When I invite friends over to the Ranch for the first time, part of my directions include, “when you go over the cattle guard you’ve made it”. Finally, I had a friend that asked me what in the heck was I talking about? What was a cattle guard?
I sometimes take for granted that people know what things like cattle guards, chinks, and emasculators are. In the world I grew up in, these things were normal, everyday items that I really never thought twice about. It wasn’t until the fourth or fifth grade when I realized I was just a whisper different than my peers. They didn’t have bottle calves, go on cattle drives or live on ranches. Unfortunately, my peers also realized I wasn’t normal about this time and made sure I was aware of that too.
This is the cattle guard at the end of our driveway.
Fast forward about 20 years, and suddenly knowing your farmer is cool! The same kids that made me cry in high school now are on my beef buying waiting list. I was bullied and picked on a lot as a kid, because of my passion for agriculture. It got to the point where I changed schools, didn’t wear any western clothes at school, never listened to country music, and asked those friends who knew about the Ranch to please not talk about it. As always though, I was my own worst enemy, someone would bring something up in science class, and I would have to tell a Ranch story, forever dooming me to un-popular kid hell.
Oh you want an example? In 8th grade science class I shared about a two headed calf that had been born on the Ranch when I was a kid. One of my Great Aunts had it mounted and put it on her wall, so the visual of the calf really stayed with me, plus it was cool! So I shared that story with my class, thinking it was awesome. Mistake.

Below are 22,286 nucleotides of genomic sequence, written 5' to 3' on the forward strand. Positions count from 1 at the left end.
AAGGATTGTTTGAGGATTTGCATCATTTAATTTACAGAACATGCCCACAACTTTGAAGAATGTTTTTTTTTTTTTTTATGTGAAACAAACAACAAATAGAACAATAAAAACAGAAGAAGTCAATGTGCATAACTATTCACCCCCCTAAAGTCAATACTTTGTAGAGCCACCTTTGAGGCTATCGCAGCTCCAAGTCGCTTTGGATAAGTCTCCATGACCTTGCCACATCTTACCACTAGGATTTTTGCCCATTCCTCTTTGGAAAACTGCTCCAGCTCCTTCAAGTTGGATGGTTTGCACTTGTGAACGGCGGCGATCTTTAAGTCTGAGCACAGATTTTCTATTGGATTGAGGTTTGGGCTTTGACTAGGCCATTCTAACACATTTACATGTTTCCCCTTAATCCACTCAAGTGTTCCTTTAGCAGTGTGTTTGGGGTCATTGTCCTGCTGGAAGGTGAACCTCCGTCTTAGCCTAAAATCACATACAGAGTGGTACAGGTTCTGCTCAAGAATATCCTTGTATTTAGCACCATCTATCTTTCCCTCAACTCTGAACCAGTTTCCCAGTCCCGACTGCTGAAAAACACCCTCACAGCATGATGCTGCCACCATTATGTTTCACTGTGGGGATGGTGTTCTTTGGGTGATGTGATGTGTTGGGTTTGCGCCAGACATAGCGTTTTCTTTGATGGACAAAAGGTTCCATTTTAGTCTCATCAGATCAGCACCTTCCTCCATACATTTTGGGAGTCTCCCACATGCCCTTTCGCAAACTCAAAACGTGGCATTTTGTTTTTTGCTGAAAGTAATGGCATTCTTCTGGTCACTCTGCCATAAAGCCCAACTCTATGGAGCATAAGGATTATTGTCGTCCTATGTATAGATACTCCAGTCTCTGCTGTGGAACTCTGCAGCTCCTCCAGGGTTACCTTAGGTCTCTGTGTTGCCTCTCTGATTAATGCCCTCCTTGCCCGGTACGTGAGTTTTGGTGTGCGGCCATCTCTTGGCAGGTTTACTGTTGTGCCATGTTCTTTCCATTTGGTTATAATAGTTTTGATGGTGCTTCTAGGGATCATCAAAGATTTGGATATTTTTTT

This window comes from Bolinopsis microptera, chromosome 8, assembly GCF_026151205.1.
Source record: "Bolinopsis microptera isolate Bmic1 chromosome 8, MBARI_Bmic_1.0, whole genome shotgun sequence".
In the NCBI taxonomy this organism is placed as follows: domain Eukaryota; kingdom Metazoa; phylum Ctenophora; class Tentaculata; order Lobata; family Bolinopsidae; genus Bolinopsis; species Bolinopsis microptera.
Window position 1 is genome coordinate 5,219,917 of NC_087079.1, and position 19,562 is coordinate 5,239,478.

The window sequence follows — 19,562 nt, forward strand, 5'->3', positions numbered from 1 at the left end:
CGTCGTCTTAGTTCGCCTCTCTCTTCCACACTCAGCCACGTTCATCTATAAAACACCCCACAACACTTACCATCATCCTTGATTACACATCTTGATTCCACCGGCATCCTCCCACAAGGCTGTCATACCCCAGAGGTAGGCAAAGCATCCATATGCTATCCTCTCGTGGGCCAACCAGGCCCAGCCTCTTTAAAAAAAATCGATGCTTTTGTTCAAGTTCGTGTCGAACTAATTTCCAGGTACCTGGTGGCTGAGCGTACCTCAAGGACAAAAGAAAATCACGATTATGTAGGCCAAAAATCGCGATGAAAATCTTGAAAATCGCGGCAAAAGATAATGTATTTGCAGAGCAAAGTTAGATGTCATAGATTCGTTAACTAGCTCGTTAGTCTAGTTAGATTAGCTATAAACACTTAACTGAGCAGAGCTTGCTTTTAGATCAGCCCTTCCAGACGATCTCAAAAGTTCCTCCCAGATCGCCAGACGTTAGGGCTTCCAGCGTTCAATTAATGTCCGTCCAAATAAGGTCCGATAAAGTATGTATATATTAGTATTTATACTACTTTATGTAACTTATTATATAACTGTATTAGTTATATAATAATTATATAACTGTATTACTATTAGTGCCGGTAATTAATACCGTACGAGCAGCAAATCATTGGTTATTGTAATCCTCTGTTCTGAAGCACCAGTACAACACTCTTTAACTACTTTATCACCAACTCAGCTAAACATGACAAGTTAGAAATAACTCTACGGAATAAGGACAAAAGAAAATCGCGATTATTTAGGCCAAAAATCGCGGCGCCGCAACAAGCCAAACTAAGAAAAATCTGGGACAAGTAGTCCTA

Couple weeks later, we were learning about space, so I shared with my class about a story I read in the History of Butte County book, about a meteor that landed on the Ranch during the 1800’s. Again, to me, this stuff was interesting! To a bunch of 8th graders its perfect fodder to make someone’s life hell for the next four years.
Almost every day for the duration of my high school experience someone would tease me about that time a meteor landed on my two headed calf. When I graduated from high school and they told our senior fortunes, it was determined that I was going to grow up and implement a breeding program for two-headed calves. It never stopped.
Luckily, high school is over and instead of being a popular kid, I internalized my experiences and tilled an emotional garden of personality awesomeness that would serve me well in adult life, while the former popular kids changed my car’s oil and serve me my morning coffee. Now that I am an adult I realize that most people lash out because of one of two things; jealously or fear. And kids are just mean.
Anyway I realized that by sharing about the Ranch, I can do a lot to diminish people’s fear, at least about their food supply. If you haven’t noticed I try to make this blog educational sometimes. In that spirit, I’m going to try and blog about things that are normal to me, but might be odd to some of you. The first being the cattle guard.
A cattle guard is used instead of a gate to prevent the animals from getting out of their enclosures. It’s usually in an area of high traffic so you don’t have to open and close a gate all the time. Around here (Northern CA) you will see them where public grazing is allowed or in driveways, like ours!
Basically to an animal they look really scary and they don’t like to come near them. However over the years I have seen a scared calf try to jump over one, he made it. But I have seen some cattle and horses not get so lucky and get stuck, getting stuck generally means a broken leg, not good.
See my foot? It fits right in between the metal bars – a animal’s hoof would do the same thing. But it looks so scary to an animal they really DO NOT like to get near it.
So now when someone says cattle guard you know what they are talking about!
I need to paint our’s white again. It makes it so much scarier!